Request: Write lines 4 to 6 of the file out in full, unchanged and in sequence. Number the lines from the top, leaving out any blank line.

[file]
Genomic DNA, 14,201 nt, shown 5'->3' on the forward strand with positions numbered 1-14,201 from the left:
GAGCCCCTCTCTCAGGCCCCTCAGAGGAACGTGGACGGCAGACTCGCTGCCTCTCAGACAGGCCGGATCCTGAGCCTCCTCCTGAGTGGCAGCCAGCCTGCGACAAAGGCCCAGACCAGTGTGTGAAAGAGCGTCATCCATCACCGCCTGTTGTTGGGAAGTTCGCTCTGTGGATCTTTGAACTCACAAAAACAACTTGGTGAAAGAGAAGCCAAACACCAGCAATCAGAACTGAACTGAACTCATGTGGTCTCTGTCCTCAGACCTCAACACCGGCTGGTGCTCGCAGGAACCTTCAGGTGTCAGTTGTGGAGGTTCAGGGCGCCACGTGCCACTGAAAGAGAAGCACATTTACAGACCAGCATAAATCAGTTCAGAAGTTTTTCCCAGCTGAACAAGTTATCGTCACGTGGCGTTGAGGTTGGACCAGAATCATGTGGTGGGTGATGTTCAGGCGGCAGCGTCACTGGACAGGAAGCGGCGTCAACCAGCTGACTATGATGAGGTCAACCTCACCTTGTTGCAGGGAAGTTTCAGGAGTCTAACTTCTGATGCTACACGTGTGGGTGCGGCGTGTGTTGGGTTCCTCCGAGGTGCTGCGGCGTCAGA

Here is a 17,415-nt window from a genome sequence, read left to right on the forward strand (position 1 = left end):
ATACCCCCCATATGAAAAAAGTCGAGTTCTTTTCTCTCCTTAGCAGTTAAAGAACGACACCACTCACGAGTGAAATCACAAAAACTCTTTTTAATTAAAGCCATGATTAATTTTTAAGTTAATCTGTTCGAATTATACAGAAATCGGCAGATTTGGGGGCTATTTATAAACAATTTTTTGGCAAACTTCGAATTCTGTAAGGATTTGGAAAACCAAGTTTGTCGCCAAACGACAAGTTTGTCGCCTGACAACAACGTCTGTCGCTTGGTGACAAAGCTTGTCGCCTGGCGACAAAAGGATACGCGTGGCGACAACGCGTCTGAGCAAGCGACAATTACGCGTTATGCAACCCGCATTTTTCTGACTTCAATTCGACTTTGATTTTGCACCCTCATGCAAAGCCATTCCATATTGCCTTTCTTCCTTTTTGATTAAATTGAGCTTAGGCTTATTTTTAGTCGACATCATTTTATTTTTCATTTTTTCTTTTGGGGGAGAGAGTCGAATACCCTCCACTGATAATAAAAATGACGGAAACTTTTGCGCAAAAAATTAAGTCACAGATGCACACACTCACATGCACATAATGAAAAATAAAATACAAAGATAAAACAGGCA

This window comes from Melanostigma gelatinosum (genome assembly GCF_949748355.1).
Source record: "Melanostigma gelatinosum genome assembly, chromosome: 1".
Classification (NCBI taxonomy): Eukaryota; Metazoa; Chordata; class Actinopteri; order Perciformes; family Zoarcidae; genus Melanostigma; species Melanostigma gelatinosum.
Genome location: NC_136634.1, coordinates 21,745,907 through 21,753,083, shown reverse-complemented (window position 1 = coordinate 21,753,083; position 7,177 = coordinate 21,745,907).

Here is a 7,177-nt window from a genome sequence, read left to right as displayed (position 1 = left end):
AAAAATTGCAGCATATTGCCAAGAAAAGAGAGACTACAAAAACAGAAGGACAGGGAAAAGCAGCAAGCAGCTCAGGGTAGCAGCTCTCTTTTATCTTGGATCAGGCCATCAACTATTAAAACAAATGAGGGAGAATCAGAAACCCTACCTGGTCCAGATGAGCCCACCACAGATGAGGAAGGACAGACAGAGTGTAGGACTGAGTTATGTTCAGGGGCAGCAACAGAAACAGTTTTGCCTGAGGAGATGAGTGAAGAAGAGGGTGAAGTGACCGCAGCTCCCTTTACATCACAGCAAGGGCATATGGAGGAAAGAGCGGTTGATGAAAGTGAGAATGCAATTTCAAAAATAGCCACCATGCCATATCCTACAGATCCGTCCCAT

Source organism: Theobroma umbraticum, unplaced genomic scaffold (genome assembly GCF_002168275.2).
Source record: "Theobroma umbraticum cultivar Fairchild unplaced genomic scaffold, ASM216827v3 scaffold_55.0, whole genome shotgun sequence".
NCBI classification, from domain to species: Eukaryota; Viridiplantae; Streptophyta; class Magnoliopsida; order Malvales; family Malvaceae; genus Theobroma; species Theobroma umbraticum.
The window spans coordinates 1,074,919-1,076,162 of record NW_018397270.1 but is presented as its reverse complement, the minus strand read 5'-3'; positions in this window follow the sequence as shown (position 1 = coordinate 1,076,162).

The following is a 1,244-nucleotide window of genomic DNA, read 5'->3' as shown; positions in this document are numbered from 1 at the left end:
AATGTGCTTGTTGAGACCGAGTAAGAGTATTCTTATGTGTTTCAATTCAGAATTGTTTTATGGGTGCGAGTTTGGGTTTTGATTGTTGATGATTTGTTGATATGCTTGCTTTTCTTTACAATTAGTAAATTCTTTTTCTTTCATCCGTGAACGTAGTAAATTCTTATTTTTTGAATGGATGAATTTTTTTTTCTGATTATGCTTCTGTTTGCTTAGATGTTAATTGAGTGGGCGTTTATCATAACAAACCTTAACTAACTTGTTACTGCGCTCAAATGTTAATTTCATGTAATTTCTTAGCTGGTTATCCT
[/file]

ATACCCCCCATATGAAAAAAGTCGAGTTCTTTTCTCTCCTTAGCAGTTAAAGAACGACACCACTCACGAGTGAAATCACAAAAACTCTTTTTAATTAAAGCCATGATTAATTTTTAAGTTAATCTGTTCGAATTATACAGAAATCGGCAGATTTGGGGGCTATTTATAAACAATTTTTTGGCAAACTTCGAATTCTGTAAGGATTTGGAAAACCAAGTTTGTCGCCAAACGACAAGTTTGTCGCCTGACAACAACGTCTGTCGCTTGGTGACAAAGCTTGTCGCCTGGCGACAAAAGGATACGCGTGGCGACAACGCGTCTGAGCAAGCGACAATTACGCGTTATGCAACCCGCATTTTTCTGACTTCAATTCGACTTTGATTTTGCACCCTCATGCAAAGCCATTCCATATTGCCTTTCTTCCTTTTTGATTAAATTGAGCTTAGGCTTATTTTTAGTCGACATCATTTTATTTTTCATTTTTTCTTTTGGGGGAGAGAGTCGAATACCCTCCACTGATAATAAAAATGACGGAAACTTTTGCGCAAAAAATTAAGTCACAGATGCACACACTCACATGCACATAATGAAAAATAAAATACAAAGATAAAACAGGCA

This window comes from Melanostigma gelatinosum (genome assembly GCF_949748355.1).
Source record: "Melanostigma gelatinosum genome assembly, chromosome: 1".